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quick o-chem question...

Discussion in 'DAT Discussions' started by prydA, May 10, 2008.

  1. prydA

    prydA 2+ Year Member

    Feb 7, 2008
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  3. I'm not sure why they switched 2 of the substituents because the molecule on the left and the Fischer projection are actually enantiomers.
  4. mddang

    mddang 5+ Year Member

    Dec 29, 2007
    Houston, TX
    hmm.. that first Fischer projection makes sense... I don't get why they did that whole 'one exchange' thing... The Fischer on the far right is its enantiomer (I think...).

    Just check for R/S. The two on the left are S, the ones on the right are R.
  5. prydA

    prydA 2+ Year Member

    Feb 7, 2008
    oh sorry, the molecule on the right is another molecule the problem was comparing the left molecule to =).. so i guess whichever molecule is facing back (with the dotted line) will be drawn downwards in the Fischer projection?

    and i have a couple more questions...

    2. problem..
    the text says they are both meso compounds, and diastereomers of each other. why?? i cant find the internal line of symmetry nor can i determine the R/S configurations to determine the stereochemistry.

    not too different from problem #2... how are they diastereomers?

    btw, is a very good site for review of stereochemistry, with explanations and practice probs.

    thanks for the help so far guys!
  6. 2 is meso because the symmetry is from the top down. Think of cutting the methyl and hydrogen down and through the middle of the double bond. I actually don't think the compounds in 3 are diastereomers because they do not have a chiral center (stereocenter, w/e). Since they are 1,4 substituted, each way around the ring is the same substituent. These examples are not the best way to learn stereochemistry.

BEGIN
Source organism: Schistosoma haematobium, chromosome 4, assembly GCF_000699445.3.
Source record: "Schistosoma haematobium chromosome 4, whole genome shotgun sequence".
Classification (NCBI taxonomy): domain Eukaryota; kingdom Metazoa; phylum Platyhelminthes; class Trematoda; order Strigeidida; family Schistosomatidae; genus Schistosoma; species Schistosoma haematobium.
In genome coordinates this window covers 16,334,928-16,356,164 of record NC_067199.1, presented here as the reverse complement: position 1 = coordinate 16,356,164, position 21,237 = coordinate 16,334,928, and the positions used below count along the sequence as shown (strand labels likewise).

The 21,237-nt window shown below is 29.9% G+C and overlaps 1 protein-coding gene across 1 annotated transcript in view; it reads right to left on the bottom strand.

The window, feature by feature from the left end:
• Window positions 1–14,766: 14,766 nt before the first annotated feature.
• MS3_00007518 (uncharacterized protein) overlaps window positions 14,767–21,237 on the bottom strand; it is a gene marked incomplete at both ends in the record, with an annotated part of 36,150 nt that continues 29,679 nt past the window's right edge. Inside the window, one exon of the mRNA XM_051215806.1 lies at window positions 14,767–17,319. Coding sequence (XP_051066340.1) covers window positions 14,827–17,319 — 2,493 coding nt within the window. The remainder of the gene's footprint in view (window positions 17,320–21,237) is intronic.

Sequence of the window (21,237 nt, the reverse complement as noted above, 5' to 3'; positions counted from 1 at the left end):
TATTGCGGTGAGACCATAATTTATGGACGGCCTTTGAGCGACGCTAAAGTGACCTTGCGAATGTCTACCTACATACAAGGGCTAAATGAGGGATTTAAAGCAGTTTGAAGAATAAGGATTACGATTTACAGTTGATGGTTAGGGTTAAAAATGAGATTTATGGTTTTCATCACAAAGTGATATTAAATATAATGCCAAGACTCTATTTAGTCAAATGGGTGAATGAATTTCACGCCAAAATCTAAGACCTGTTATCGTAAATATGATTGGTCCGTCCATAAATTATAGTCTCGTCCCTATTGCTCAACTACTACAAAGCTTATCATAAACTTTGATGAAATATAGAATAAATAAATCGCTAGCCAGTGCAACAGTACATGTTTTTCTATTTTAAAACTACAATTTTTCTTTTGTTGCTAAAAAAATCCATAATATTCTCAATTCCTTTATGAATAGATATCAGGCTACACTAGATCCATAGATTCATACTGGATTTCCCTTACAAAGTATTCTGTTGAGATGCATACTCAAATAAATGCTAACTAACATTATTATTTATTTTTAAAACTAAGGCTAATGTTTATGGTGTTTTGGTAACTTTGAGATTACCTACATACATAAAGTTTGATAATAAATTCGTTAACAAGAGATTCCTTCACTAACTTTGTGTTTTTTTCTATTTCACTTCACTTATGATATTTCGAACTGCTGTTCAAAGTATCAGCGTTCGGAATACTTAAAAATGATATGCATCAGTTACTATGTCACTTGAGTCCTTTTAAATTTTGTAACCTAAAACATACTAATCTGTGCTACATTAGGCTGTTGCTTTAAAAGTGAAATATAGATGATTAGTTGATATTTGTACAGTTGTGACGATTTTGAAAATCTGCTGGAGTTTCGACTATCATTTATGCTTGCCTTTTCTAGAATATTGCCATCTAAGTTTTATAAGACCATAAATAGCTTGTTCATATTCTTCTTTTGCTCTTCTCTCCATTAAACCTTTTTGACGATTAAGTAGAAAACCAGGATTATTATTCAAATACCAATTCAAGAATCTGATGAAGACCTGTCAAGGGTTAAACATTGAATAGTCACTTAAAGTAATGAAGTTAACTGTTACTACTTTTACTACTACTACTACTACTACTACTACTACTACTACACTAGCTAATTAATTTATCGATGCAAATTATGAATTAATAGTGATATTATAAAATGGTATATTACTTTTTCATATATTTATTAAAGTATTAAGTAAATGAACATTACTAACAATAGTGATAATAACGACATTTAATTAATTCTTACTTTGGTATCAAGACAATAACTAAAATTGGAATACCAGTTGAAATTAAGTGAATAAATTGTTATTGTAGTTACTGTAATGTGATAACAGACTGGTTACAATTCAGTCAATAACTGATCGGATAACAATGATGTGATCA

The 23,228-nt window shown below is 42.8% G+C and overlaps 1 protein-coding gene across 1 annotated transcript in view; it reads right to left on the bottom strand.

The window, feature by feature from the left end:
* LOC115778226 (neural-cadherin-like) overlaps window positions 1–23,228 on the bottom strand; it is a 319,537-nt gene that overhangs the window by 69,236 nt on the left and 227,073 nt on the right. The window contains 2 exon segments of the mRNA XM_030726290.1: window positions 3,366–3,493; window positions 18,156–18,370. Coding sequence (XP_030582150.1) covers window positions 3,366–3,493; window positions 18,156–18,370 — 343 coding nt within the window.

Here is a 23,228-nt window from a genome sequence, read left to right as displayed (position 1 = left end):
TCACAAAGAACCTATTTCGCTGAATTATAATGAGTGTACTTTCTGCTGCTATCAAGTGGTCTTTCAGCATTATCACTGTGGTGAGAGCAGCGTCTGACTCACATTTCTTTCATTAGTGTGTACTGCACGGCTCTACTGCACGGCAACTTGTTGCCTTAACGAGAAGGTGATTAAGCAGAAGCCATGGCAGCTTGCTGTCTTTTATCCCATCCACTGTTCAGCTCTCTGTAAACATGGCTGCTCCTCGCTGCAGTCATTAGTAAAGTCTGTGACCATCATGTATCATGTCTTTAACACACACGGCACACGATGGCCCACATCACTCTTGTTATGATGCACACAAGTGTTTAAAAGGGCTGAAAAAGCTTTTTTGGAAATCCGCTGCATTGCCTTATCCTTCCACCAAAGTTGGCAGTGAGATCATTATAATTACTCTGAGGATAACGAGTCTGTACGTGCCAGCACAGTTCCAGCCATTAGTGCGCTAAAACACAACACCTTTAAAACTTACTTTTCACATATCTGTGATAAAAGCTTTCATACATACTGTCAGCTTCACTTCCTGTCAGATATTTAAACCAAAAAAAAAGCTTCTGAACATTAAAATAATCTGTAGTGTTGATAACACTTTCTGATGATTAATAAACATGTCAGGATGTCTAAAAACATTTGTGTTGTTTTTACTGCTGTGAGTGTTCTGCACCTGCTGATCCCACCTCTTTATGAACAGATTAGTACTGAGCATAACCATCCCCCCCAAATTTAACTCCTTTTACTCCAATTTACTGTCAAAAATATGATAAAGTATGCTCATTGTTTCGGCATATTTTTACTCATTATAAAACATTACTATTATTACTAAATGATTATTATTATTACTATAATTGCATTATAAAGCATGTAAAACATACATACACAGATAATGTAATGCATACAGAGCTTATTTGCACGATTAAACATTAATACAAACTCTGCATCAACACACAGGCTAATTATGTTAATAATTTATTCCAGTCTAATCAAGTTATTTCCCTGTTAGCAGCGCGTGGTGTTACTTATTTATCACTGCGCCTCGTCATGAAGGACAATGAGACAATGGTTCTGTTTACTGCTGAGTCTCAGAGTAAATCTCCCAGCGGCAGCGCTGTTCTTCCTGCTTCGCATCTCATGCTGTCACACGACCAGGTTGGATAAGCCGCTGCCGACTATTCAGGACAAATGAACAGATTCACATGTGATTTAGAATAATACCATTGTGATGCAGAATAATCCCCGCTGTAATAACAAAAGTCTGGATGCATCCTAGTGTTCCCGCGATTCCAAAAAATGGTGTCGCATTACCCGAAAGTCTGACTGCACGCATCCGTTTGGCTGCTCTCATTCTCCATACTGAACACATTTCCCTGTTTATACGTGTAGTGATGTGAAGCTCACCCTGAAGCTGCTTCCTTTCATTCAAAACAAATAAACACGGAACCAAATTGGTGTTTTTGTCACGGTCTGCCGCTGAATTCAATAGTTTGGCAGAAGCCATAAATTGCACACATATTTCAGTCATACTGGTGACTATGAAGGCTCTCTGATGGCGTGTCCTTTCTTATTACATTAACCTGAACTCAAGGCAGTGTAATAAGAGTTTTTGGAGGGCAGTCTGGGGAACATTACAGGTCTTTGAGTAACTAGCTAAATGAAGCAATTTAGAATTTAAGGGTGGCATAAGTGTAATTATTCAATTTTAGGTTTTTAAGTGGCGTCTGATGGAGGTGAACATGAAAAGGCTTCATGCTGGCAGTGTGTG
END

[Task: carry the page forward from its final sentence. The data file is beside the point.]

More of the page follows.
7. prydA

    prydA 2+ Year Member

    Feb 7, 2008
    yeah i agree the questions are kind of unusual..

    i have YET another question if you guys don't mind..

    after looking thru achiever and destroyer, i observe that..
    HBr, hv adds anti-Markovnikov to a double bond (achiever ochem, test #1, #82)
    Br2, hv adds to the most substituted carbon (destro road map)
    Br2, hv adds Markovnikov (destro road map)

    so... my question is does HBr add anti-Markovnikov with hv while Br2 adds Markovnikov? or is one of these sources wrong?

    sometimes i hear that hv adds anti or sometimes not. and how about Cl/hv? thanks again so much!
  8. Alkane halogenation is a very bad way to prepare alkyl halides because it is so unpredictable. Chlorination with hv is tough because primary hydrogens are the least reactive but there are usually many of them. Tertiary are usually most reactive but there aren't many of them, so you get mixtures of products. Alkane bromination is much better because it gives the more substituted halide. Now for alkenes: HX will add Markovnikov and X2 will also add normally (most substituted and X's are trans). When you have an alkene and Br2 or NBS and hv (I've never seen HBr for radical alkene bromination) it adds to the allylic position and the double bond is retained. If the allylic position is quaternary, there is no hydrogen to be substituted so it must go to the other allylic position. When you have this reaction though, you also have to think of resonance at the radical intermediate stage. A secondary radical has resonance with a primary radical which is more easily brominated (steric reasons). For example, 1-butene reacted with NBS and hv will give (Z)-4-bromo-2-butene as the major product (rearranged) and 3-bromo-1-butene as the minor product. Another twist on this halogenation is that an alkene reacted with HBr in the presence of a peroxide (R-O-O-R) will be anti-Markovnikov addition through a radical mechanism.

    Hope this helps a little.

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